>I’m self-aware. Am I?

>Oh that elusive ideal of self-realisation. What is that meant to achieve? Why do I need to be self-aware? Who does it benefit? How does it change anything in the future? Surely we should just respect that we each have different points of view and that’s all we need to do? And how do I become self-aware?

Consider this. You are learning how to ride a bike. Your dad tells you how to improve. What you’re doing wrong, how to balance, hold the handlebars and press the brakes. At school you’re learning how to do addition. The teacher helps you understand why you’re not getting the right answer. You try again and wait for a response. At university you hand in the first draft of your dissertation. You’re waiting to find out if you’re on the right path. Each of these situations has one thing in common. You are seeking and waiting for someone to give you feedback.

Why is it then that once you enter adult life and the world of work that you stop to solicit feedback? Not in terms of being able to do the job. Of course you want to know if you are producing work which is of the required standard. But just as important why are you not trying to understand if you are behaving in the desired fashion? Is this an aspect of the job role which is not important?

Some companies insist on 360 feedback surveys for their staff. But that’s not the same. You can dismiss them easily as not being truthful or the respondents not being the right people. But if you manage someone you have the responsibility of making them aware of how they are behaving.

But why do it? Because in life if you want to succeed you have to know how you are perceived, and thereby how you have to improve. I firmly believe in positive psychology and the benefits it can bring. Keeping in mind some prinicples from that school of thought you can achieve amazing things:
– Reverse the focus from negative to positive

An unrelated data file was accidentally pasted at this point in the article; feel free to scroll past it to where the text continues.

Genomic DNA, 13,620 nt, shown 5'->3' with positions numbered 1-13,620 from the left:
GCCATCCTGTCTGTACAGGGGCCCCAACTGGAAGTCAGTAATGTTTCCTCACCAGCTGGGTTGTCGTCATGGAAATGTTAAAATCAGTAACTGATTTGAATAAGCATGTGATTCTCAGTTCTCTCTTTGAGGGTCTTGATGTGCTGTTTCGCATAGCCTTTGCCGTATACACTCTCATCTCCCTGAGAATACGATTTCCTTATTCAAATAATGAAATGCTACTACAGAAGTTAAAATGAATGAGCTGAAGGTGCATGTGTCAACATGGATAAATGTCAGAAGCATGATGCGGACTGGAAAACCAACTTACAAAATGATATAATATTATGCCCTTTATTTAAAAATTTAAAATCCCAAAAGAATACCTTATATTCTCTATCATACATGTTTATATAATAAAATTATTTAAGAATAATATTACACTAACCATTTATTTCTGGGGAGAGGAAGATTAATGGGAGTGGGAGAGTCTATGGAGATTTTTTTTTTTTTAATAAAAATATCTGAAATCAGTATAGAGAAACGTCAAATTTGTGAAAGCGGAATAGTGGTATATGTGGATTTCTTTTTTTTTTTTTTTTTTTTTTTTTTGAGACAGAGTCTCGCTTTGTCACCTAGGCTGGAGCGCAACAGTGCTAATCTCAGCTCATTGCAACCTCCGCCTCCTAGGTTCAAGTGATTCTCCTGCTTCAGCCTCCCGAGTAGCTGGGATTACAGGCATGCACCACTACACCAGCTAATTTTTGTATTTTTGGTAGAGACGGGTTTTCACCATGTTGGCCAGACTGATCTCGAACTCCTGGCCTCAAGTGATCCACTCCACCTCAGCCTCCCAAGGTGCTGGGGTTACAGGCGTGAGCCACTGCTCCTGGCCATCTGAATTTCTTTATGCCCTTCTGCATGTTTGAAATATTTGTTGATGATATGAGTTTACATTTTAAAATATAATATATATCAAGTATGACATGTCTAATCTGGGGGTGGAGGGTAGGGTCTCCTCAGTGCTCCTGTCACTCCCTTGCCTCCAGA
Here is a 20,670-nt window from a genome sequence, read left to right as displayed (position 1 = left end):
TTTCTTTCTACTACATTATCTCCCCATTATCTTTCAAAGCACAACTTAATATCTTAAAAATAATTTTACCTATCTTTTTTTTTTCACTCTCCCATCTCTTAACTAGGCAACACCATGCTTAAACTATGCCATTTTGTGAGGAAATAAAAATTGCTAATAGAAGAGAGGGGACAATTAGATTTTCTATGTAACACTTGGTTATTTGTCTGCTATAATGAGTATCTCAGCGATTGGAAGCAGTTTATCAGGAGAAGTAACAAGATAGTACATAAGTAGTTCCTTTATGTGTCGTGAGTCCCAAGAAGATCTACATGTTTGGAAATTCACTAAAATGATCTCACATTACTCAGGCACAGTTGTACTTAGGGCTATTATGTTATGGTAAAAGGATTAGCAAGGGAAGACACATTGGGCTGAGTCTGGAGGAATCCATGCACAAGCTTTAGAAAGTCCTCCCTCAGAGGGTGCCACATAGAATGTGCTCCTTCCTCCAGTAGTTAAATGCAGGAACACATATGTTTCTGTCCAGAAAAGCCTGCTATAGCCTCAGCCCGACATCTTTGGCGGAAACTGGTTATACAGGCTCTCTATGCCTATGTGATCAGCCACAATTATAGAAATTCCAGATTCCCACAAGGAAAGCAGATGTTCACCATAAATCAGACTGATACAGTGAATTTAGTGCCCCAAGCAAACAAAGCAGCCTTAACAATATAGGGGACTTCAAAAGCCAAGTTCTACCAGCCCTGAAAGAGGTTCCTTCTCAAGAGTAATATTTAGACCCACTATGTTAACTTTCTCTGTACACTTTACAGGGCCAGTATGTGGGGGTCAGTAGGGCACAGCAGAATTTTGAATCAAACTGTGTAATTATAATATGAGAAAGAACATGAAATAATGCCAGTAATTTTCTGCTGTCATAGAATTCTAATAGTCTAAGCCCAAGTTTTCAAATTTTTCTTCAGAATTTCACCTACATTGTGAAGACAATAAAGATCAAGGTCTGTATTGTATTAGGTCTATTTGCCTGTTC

– Develop a language of strength
– Balance the positive and negative
– Build strategies that foster hope

If you want this to be a successful strategy you have to be soliciting feedback from the right people. People who are not willing to be nice because of misplaced politics. People who are genuinely interested in seeing you develop and mature. In that respect I’m lucky I have Mrs P, Jim and Joe. Those 3 individuals are my harshest critics and best friends. I can guarantee if I’m doing something wrong I will feel the force of their venom and it will be true. I can’t escape from that. It forces me to act. It forces me to evaluate what I am doing and why I am doing it. I am forced to raise my self-awareness or risk remaining unaware.

Question yourself viciously. Seek feedback from those not afraid to give it. Be adult enough to deal with it. And be bold enough to admit you may not be self aware enough.

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Published by

Sukh Pabial

I'm an occupational psychologist by profession and am passionate about all things learning and development, creating holistic learning solutions and using positive psychology in the workforce.

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